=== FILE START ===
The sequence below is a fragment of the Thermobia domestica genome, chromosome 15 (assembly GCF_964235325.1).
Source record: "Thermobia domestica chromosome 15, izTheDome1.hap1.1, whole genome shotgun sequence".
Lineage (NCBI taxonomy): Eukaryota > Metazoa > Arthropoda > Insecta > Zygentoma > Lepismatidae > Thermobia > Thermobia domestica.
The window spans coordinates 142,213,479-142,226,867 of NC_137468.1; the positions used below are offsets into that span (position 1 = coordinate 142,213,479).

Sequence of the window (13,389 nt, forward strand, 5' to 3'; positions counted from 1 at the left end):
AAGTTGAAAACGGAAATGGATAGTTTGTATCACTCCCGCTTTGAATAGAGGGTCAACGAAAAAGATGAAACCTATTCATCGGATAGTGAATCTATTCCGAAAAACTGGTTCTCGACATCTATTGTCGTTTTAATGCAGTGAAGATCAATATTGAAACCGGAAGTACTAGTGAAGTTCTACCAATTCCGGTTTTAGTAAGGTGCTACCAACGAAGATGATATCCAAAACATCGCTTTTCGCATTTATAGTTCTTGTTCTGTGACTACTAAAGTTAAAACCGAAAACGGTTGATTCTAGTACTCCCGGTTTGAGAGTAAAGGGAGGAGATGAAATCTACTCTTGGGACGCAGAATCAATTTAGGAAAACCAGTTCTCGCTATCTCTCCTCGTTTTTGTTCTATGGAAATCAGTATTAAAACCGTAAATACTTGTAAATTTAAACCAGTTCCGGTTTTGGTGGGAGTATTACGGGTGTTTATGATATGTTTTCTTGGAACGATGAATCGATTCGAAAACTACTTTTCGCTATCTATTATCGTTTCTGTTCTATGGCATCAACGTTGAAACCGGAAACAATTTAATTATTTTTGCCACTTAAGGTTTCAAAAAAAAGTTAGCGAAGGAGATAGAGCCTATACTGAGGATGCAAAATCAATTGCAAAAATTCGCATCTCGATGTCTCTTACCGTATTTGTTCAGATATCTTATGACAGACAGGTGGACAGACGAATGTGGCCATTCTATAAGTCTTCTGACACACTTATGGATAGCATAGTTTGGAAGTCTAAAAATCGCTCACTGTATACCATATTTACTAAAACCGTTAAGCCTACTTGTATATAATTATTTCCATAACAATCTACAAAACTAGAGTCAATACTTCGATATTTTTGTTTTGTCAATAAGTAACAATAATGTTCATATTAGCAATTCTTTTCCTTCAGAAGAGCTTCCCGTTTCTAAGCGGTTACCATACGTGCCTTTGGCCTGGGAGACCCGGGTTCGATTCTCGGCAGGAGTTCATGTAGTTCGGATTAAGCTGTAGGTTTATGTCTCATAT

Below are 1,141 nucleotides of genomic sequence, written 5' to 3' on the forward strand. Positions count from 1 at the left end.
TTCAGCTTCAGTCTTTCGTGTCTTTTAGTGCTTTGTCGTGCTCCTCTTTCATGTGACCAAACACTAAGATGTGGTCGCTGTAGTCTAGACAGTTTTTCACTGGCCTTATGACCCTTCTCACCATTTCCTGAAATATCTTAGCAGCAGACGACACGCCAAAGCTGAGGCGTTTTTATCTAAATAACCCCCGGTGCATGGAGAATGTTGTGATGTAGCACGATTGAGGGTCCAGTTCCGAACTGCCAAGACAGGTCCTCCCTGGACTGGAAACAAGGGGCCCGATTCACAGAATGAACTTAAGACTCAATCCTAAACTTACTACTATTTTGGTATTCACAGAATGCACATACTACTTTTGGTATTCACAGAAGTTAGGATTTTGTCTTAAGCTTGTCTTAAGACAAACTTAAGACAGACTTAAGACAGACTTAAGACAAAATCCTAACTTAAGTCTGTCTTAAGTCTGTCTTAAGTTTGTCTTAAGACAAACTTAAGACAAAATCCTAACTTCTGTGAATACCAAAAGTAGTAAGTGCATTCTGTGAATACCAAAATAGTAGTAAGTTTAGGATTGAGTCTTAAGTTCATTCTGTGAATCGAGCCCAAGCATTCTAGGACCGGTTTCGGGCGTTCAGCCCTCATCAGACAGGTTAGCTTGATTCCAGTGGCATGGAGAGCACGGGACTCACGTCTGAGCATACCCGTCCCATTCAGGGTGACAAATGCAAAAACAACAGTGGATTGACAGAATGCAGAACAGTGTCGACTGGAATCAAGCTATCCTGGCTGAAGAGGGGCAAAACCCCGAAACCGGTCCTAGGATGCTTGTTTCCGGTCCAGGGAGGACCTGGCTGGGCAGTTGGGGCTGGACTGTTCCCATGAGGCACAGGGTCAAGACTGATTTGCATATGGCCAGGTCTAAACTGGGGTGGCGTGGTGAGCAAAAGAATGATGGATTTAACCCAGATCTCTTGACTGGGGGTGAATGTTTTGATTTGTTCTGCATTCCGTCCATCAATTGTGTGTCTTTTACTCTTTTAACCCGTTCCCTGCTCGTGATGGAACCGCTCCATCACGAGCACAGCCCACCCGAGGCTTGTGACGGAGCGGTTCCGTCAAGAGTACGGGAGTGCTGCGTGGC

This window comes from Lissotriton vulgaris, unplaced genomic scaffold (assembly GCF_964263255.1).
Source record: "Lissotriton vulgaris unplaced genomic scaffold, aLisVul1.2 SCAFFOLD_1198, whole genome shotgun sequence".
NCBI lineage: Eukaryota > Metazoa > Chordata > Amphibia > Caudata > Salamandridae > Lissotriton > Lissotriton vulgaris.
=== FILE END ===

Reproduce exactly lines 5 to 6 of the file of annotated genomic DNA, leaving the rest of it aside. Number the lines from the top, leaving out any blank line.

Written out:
Sequence of the window (13,389 nt, forward strand, 5' to 3'; positions counted from 1 at the left end):
AAGTTGAAAACGGAAATGGATAGTTTGTATCACTCCCGCTTTGAATAGAGGGTCAACGAAAAAGATGAAACCTATTCATCGGATAGTGAATCTATTCCGAAAAACTGGTTCTCGACATCTATTGTCGTTTTAATGCAGTGAAGATCAATATTGAAACCGGAAGTACTAGTGAAGTTCTACCAATTCCGGTTTTAGTAAGGTGCTACCAACGAAGATGATATCCAAAACATCGCTTTTCGCATTTATAGTTCTTGTTCTGTGACTACTAAAGTTAAAACCGAAAACGGTTGATTCTAGTACTCCCGGTTTGAGAGTAAAGGGAGGAGATGAAATCTACTCTTGGGACGCAGAATCAATTTAGGAAAACCAGTTCTCGCTATCTCTCCTCGTTTTTGTTCTATGGAAATCAGTATTAAAACCGTAAATACTTGTAAATTTAAACCAGTTCCGGTTTTGGTGGGAGTATTACGGGTGTTTATGATATGTTTTCTTGGAACGATGAATCGATTCGAAAACTACTTTTCGCTATCTATTATCGTTTCTGTTCTATGGCATCAACGTTGAAACCGGAAACAATTTAATTATTTTTGCCACTTAAGGTTTCAAAAAAAAGTTAGCGAAGGAGATAGAGCCTATACTGAGGATGCAAAATCAATTGCAAAAATTCGCATCTCGATGTCTCTTACCGTATTTGTTCAGATATCTTATGACAGACAGGTGGACAGACGAATGTGGCCATTCTATAAGTCTTCTGACACACTTATGGATAGCATAGTTTGGAAGTCTAAAAATCGCTCACTGTATACCATATTTACTAAAACCGTTAAGCCTACTTGTATATAATTATTTCCATAACAATCTACAAAACTAGAGTCAATACTTCGATATTTTTGTTTTGTCAATAAGTAACAATAATGTTCATATTAGCAATTCTTTTCCTTCAGAAGAGCTTCCCGTTTCTAAGCGGTTACCATACGTGCCTTTGGCCTGGGAGACCCGGGTTCGATTCTCGGCAGGAGTTCATGTAGTTCGGATTAAGCTGTAGGTTTATGTCTCATAT